Open main menu Close main menu


Using digital technology to preserve the past

  • Shot tower render
    Digital render of the shot tower

Digital scanning technology developed by Unitec’s School of Architecture is helping to create a virtual record of threatened historical landmarks.

The Colonial Ammunition Company Shot Tower on Normanby Road in Mt Eden, Tāmaki Makaurau Auckland has been a local landmark since 1916. It was the last Shot Tower standing in Aotearoa New Zealand and was believed to be the only steel-framed tower of its kind in the Southern Hemisphere.

The tower stood about 35 metres high and, when operational, produced small shot balls from free-falling molten lead. However, in February 2023, as Cyclone Gabrielle barrelled towards Tāmaki Makaurau Auckland, fears grew that the forecast gale-force winds would cause the tower to fall onto nearby residential apartments, so Auckland Council decided to demolish the tower.

However, its historical importance meant Auckland Council and Heritage New Zealand wanted to make a permanent digital record of the structure and its site. Moving fast, they partnered with the School of Architecture at Unitec |Te Pūkenga and the School of the Built Environment at Massey University to conduct a drone scan of the historic structure.

Associate Professor Renata Jadresin-Milic from Unitec’s School of Architecture and Professor Regan Potangaroa from Massey University created a plan to capture detailed images and data of the Shot Tower and its surroundings based on a carefully planned drone flight path, which encompassed all necessary angles, close-up shots of historic features and wider shots that placed the structure in its historical context. All of this had to be achieved while working outside the 35-metre cordoned-off zone of the Shot Tower.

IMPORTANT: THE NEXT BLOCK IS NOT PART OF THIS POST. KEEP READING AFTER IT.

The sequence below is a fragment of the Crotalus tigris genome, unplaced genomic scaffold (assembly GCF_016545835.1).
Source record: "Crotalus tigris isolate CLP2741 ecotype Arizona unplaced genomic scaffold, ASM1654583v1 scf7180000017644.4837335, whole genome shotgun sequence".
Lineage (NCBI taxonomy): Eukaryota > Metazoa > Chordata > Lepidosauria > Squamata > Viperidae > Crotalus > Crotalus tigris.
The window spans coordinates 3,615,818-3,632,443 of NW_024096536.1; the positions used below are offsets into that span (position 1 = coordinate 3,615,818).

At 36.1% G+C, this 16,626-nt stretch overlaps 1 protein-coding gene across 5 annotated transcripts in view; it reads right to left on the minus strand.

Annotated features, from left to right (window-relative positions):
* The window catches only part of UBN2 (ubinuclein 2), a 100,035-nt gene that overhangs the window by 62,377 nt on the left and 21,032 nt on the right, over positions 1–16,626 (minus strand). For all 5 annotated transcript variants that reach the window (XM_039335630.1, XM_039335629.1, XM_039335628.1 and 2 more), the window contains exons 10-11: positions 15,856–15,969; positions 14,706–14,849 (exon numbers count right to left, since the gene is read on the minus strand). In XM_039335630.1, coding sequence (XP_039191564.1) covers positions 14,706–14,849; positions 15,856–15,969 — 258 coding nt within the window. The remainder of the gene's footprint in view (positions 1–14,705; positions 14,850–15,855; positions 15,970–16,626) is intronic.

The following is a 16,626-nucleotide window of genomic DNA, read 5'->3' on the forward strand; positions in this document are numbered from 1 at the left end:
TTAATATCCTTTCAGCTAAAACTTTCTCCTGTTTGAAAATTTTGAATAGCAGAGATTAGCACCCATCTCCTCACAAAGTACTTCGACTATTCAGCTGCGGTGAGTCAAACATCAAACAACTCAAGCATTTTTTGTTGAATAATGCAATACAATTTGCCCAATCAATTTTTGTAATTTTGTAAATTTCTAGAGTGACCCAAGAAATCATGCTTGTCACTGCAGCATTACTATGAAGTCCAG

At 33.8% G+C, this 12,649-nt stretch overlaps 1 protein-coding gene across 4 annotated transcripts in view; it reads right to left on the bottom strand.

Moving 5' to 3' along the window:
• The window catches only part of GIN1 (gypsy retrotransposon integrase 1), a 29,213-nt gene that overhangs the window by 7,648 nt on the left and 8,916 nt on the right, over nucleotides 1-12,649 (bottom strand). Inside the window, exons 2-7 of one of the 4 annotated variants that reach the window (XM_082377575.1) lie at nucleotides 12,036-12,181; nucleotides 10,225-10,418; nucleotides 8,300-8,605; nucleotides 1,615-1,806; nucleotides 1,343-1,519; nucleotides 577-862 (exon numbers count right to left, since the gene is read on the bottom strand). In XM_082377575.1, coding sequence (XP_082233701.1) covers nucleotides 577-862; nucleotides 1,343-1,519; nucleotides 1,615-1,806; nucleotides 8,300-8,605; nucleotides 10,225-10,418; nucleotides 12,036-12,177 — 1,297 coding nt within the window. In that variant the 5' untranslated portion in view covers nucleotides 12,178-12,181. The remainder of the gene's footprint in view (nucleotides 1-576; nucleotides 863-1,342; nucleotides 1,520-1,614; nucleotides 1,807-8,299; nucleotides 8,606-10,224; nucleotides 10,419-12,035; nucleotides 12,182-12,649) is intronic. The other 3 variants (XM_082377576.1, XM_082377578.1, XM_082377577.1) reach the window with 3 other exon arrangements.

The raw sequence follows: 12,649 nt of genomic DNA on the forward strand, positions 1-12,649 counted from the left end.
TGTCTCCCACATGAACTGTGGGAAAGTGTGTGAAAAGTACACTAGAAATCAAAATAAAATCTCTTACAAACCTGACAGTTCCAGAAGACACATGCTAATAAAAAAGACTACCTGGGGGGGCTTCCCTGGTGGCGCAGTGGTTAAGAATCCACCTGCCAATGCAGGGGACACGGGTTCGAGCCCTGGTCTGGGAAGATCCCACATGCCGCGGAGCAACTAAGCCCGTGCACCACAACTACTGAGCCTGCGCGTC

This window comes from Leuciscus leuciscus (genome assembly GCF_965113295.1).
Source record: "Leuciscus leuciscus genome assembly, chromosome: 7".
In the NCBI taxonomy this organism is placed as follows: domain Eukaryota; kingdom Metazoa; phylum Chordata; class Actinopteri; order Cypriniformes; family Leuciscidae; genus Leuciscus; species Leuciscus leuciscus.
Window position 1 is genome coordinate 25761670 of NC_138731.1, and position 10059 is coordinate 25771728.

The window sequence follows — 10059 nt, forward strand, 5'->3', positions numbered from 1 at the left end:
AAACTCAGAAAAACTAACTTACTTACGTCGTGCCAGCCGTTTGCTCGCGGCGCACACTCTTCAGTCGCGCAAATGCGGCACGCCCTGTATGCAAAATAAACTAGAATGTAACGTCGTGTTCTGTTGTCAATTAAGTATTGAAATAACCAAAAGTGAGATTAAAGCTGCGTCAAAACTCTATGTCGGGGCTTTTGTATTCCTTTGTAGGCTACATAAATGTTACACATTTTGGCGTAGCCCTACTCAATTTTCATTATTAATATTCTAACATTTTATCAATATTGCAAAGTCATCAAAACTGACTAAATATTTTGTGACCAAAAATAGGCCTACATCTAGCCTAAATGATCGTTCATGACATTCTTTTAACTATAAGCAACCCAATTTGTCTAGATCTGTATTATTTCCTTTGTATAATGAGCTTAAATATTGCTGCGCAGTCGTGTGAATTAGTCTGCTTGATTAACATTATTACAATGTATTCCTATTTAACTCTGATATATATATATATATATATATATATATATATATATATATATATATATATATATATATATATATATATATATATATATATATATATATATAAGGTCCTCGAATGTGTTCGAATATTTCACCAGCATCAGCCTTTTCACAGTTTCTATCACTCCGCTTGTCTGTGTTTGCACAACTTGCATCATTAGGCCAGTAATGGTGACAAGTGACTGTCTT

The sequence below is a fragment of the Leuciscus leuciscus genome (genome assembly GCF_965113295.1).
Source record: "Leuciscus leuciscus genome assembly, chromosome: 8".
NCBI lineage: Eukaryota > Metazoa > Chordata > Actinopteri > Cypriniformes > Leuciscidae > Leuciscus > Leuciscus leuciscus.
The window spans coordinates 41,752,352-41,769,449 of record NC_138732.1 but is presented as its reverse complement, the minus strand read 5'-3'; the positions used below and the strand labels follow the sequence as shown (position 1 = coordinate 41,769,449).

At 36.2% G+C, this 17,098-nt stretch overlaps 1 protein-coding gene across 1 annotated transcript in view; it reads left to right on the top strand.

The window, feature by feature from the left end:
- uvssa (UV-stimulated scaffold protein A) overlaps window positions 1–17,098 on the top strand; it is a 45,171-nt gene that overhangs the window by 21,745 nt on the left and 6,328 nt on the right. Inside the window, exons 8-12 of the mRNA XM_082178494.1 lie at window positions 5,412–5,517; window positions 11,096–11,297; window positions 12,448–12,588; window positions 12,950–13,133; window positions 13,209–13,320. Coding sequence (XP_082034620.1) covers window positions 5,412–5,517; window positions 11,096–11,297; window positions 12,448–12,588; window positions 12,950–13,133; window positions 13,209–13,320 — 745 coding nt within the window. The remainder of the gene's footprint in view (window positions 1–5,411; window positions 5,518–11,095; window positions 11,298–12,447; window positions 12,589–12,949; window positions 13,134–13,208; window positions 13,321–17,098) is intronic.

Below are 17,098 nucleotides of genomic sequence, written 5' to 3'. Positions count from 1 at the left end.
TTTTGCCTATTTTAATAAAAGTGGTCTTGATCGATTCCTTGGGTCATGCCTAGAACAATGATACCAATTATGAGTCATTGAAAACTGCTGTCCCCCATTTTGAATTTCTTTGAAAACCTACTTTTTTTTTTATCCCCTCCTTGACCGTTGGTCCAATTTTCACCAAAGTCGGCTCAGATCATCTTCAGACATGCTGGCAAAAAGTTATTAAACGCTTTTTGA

The technology used to capture the tower builds on the academic research work of Assoc Prof Jadresin-Milic, who also heads up Unitec’s Digital Heritage Research Centre. Digital recording and heritage preservation technology is now being taught to students at Unitec’s School of Architecture as an integral part of their programme. 

With so many important heritage buildings being lost, Assoc Prof Jadresin-Milic says incorporating digital technology into architectural practice helps practitioners to accurately document, assess, interpret and repair our heritage sites.

 “It is also an exciting and valuable new tool for architecture students, especially as they learn about the importance of heritage protection and preservation and how to work collaboratively with local communities and agencies towards a common goal,” she says.

One of the first projects undertaken within Unitec’s Digital Heritage Research Centre saw students use scanning (with LiDar and Photogrammetry technology) and 3D-modelling to capture the heritage ‘Building 1’ that was part of the Unitec Mt Albert campus to produce a digital record of the complex. This proved critical as parts of this heritage building were demolished earlier this year. The detailed visual records and documentation developed by the School of Architecture and Digital Heritage Research Centre team at Unitec provide invaluable information that helps understand and digitally preserve what no longer exists.

Similarly, the practical application of digital technology was demonstrated when scanned data from the Shot Tower was processed to produce point clouds and digital copies of the Shot Tower.

“This data can be used for a 3D model or virtual tour, which can be accessed by future researchers, historians, or interested members of the public. This is important work that brings together a notable piece of Auckland’s history while demonstrating the value of using cutting-edge technology to document and understand our past. We plan to apply similar methods to the preservation of other significant heritage sites in Tāmaki Makaurau,” said Assoc Prof Jadresin-Milic and Prof Regan Potangaroa.

The Centre’s work is also attracting interest overseas, with the recent publication of an academic paper on the Shot Tower project in the Italian architectural and cultural heritage journal, DISEGNARECON and another academic paper on the Building One (formerly known as Oakley Hospital and Carrington Hospital), was published in the international journal Sustainability 

Figure 1: Colonial Ammunition Shot Tower. Digital render of the shot tower –  Comparison of mesh detail after simplification. Credit: Sam Smith – WOODS, based on drone recording by Regan Potangaroa and Renata Jadresin-Milic, 2023

Figure 2: Colonial Ammunition Shot Tower. Rendered Photogrammetry Mesh. Credit: Sam Smith and Maksym Khovalko, model based on drone recording by Regan Potangaroa and Renata Jadresin-Milic, 2023

Figure 3: Building One point cloud. Credit: Digital Heritage Research Centre.

 Order brochure Apply Now Digital Heritage Research Centre